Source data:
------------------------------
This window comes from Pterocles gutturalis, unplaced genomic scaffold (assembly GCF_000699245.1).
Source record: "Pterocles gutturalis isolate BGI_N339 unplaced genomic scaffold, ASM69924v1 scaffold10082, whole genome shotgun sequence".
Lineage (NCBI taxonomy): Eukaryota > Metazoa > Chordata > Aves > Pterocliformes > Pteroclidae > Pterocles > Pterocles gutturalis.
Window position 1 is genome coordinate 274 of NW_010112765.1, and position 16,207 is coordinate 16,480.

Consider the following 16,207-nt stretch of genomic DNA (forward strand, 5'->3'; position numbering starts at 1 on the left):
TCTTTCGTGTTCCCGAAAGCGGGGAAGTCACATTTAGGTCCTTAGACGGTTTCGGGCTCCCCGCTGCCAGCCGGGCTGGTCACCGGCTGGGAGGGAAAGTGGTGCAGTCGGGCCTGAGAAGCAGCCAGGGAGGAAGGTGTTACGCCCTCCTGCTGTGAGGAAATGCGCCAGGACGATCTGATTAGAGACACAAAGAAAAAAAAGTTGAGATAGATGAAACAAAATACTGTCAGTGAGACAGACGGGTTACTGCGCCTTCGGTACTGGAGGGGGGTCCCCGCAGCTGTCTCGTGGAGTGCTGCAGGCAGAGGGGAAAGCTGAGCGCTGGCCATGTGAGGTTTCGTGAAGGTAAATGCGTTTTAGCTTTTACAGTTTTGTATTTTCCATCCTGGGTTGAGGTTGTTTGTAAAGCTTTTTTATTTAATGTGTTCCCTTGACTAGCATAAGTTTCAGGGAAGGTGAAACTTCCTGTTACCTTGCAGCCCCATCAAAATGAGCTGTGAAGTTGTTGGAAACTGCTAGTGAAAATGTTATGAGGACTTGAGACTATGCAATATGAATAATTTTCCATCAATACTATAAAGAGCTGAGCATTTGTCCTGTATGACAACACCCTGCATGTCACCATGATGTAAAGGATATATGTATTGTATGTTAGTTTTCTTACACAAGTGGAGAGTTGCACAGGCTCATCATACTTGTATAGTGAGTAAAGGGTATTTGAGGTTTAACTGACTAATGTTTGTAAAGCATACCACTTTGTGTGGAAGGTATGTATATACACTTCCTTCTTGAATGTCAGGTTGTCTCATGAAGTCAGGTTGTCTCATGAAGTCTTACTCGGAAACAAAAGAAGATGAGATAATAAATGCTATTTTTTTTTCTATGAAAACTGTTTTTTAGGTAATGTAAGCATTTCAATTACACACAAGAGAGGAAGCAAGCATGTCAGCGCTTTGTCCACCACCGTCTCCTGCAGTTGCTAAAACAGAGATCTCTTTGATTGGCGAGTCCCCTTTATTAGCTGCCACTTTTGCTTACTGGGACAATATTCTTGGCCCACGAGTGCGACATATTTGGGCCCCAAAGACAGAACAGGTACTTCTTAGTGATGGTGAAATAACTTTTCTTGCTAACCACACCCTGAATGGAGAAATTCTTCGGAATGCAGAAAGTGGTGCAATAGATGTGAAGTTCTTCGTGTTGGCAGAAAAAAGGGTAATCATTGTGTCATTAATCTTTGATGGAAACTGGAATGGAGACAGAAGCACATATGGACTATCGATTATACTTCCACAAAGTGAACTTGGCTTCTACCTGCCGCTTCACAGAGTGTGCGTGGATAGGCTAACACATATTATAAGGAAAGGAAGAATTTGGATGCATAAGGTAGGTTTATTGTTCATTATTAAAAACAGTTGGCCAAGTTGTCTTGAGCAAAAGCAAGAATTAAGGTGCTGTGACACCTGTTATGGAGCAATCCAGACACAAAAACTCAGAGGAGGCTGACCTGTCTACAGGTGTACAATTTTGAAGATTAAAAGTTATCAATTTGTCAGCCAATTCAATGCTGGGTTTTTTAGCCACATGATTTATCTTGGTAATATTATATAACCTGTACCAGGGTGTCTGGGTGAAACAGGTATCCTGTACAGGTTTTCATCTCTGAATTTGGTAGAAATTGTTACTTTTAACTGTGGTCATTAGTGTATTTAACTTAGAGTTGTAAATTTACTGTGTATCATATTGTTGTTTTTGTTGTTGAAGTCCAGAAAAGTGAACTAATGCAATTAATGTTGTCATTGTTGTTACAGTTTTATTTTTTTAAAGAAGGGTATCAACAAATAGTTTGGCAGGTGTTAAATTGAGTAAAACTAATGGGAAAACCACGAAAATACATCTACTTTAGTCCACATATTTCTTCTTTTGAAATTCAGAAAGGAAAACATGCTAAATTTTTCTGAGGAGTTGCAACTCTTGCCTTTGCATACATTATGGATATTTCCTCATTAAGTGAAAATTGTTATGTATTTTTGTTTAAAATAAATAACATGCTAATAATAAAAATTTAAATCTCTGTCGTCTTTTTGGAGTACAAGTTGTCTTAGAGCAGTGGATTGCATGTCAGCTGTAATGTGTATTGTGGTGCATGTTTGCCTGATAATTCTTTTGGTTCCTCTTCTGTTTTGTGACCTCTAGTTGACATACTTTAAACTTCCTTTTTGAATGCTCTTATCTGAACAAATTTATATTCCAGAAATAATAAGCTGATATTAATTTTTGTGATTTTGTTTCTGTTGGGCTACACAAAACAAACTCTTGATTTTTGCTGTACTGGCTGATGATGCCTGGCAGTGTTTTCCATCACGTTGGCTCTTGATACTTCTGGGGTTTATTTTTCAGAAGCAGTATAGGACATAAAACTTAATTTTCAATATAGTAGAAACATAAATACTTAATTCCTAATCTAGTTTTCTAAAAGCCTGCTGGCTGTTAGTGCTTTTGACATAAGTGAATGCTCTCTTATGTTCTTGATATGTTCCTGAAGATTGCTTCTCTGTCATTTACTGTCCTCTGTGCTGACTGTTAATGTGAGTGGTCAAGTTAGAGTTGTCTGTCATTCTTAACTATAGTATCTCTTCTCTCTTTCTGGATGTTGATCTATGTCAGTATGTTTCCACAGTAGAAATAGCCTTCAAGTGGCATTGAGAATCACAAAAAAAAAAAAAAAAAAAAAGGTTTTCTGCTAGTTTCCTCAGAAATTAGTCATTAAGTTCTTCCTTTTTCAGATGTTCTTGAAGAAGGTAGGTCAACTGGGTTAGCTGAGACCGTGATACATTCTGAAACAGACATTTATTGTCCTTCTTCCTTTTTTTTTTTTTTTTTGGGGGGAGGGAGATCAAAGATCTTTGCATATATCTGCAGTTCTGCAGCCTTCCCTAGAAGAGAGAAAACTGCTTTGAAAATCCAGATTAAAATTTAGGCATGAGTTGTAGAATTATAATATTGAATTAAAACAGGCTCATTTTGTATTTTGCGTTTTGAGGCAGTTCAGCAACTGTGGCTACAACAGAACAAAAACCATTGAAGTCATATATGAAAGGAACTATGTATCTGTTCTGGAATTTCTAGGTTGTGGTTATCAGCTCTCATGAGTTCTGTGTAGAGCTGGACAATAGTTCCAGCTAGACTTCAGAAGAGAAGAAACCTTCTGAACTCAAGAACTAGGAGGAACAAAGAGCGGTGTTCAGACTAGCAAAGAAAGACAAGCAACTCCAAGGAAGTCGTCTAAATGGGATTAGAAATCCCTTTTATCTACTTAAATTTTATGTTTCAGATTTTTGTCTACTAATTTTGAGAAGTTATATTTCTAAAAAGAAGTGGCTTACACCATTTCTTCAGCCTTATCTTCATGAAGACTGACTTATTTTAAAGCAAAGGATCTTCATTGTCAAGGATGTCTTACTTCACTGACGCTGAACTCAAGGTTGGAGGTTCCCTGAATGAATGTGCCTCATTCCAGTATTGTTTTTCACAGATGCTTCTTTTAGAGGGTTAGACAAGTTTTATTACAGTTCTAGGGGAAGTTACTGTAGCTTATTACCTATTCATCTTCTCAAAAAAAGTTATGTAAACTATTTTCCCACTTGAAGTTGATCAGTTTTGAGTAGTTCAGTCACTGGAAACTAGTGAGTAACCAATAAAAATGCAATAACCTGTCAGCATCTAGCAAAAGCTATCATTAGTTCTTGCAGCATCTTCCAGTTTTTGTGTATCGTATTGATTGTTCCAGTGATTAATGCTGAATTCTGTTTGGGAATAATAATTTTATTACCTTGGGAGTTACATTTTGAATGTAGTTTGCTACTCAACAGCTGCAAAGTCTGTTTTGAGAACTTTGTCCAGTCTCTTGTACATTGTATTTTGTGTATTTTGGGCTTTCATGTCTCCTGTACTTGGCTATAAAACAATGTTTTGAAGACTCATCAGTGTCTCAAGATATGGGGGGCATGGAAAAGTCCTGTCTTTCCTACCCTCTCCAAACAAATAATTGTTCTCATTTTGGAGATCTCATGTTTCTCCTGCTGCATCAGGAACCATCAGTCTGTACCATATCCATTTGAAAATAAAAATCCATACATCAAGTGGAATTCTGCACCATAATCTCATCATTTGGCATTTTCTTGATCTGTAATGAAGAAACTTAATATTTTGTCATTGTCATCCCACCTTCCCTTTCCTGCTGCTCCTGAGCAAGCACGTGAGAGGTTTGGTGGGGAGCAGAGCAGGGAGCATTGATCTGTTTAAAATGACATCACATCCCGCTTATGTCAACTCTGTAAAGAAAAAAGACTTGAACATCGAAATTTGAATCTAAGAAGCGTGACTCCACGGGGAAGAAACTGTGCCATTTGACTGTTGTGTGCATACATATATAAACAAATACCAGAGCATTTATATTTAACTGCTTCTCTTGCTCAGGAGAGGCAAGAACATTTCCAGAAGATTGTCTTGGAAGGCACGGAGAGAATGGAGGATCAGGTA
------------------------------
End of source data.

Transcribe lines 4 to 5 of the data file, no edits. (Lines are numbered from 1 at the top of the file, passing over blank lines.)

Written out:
Window position 1 is genome coordinate 274 of NW_010112765.1, and position 16,207 is coordinate 16,480.

Consider the following 16,207-nt stretch of genomic DNA (forward strand, 5'->3'; position numbering starts at 1 on the left):